Lately there has been a lot of coverage about West Nile virus in the news. In fact, for a variety of different factors this is shaping up to potentially be the worst outbreak since the disease peaked in the US in 2003.
Right now in early September we are in the mid-season of West Nile activity and new cases will continue to be reported in the coming weeks. While this is an important disease to be aware of there are some very basic steps that can be taken to protect you from infection. Widespread panic is completely unnecessary as preventative measures are effective despite the lack of approved treatments for this disease.
Keep reading for an overview of the diseases caused by West Nile virus, where it is, and how to disrupt transmission of the virus to prevent infection.
In a word, yes. In fact, at this point multiple viruses have been identified as playing a role in the progression of many different cancers. The very first of these cancer-causing viruses was discovered by Peyton Rous in 1911, making the field of tumor virology over one century old. While this initial discovery was a virus that causes tumors in chickens, many important human cancers have since been discovered to have a viral component. The first human tumor virus to be discovered was Epstein-Barr virus (EBV) in association with Burkitt’s lymphoma in 1965. Since then many more viruses have been found to be tumorigenic in humans and more may still be awaiting to be discovered.
How is it that these many different viruses are involved in so many different types of cancers? What about these viruses makes them tumorigenic?
1: Post the first successful images of West Nile virus infectined cells that I took on my own and
2: Give a basic explanation one of the most visually impressive techniques at our disposal: immunofluorescent microscopy.
For those of you not familiar with fluorescent microscopy this is a very basic image taken with only two fluorophores, or dyes, to color the image. In this image the green color is from FITC and the red comes from Cy3.
So how is it that I can make images that look like this? How do you target the dye to only one part of the cell? Why is all of the cell green and only some parts are red? What is the yellow? Read on for the answers… Continue reading Immunofluorescent Microscopy→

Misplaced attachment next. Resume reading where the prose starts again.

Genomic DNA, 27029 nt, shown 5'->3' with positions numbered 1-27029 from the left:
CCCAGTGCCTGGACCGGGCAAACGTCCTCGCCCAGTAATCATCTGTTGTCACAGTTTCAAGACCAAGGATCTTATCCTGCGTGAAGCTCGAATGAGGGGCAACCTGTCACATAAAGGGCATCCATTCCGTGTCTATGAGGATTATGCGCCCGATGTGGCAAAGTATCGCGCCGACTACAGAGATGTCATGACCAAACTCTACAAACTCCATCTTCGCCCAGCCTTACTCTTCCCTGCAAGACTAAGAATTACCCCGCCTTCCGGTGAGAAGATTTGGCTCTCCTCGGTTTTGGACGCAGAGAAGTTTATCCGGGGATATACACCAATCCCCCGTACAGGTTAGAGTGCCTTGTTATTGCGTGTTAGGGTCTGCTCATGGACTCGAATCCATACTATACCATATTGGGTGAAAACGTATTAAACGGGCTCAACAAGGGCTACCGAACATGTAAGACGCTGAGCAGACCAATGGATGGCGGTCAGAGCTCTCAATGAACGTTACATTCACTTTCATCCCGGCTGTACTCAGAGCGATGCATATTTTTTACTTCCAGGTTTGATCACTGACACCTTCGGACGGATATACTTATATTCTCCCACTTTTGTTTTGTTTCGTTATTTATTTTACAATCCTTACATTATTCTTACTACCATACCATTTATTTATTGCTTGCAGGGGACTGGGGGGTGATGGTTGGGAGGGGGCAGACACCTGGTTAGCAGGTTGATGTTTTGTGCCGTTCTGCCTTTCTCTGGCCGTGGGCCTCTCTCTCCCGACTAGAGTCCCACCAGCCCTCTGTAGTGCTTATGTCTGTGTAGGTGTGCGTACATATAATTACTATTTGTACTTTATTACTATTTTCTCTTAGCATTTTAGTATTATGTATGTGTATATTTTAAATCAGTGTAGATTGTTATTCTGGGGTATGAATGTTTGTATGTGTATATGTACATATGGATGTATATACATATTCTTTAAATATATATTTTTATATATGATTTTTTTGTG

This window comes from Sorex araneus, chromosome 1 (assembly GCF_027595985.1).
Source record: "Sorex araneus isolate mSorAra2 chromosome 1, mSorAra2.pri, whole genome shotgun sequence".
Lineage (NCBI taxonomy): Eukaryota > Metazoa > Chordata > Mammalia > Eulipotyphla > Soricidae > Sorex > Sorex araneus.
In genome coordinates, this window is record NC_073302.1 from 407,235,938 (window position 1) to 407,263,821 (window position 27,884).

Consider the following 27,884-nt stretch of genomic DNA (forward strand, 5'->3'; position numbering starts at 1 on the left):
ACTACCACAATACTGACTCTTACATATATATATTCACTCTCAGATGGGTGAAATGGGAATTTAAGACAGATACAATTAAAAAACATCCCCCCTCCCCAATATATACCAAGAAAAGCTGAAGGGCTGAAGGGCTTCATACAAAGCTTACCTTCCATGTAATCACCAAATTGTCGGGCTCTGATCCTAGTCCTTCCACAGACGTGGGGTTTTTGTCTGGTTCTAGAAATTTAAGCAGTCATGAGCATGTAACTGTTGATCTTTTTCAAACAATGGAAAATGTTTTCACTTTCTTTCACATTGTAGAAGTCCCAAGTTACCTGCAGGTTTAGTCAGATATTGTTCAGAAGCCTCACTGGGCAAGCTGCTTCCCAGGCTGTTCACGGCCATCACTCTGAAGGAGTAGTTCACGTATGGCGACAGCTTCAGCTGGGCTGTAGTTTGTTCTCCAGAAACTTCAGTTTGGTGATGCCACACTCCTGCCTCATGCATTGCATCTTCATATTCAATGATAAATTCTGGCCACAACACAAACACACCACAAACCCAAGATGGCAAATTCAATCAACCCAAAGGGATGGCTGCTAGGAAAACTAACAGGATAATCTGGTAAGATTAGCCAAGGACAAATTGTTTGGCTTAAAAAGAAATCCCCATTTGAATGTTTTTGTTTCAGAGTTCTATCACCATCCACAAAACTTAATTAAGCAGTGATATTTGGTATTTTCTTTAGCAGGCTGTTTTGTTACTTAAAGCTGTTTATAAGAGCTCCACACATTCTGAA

Today I’ve been thinking about all of the influences that have made me so passionate about scientific literacy and effective science communication. As a global society we are challenged daily with obstacles that can most effectively be solved using our modern scientific understanding of the world. Yet for a variety of reasons much of the general public is unaware of the startling leaps and bounds generated by the modern global scientific community, aware but misinformed by sloppy reporting, to downright distrustful of science and those involved. While we could go into these various issues and their origins at length, I would rather take a moment and share some of the resources that have pushed me to share my love of science with the public in the hopes that I can spread my passion for scientific communication to others. Continue reading Passion for Communication→
Hello readers! I have started contributing articles to the Gradhacker website in order to share some of the things I learned in my first year of graduate school. This month I’ve written an article for those of you about to start graduate programs and how to choose the best laboratory rotations for your personality and interests.
Despite our ever-dwindling supply of effective antibiotics, there have been a growing number of drugs that are effective against viral diseases. Many of these new drugs are not the result of happy chance or serendipity, as was penicillin, but rather the result of a process known as rational drug design. Continue reading Triumphs in rational drug design: Hepatitis C→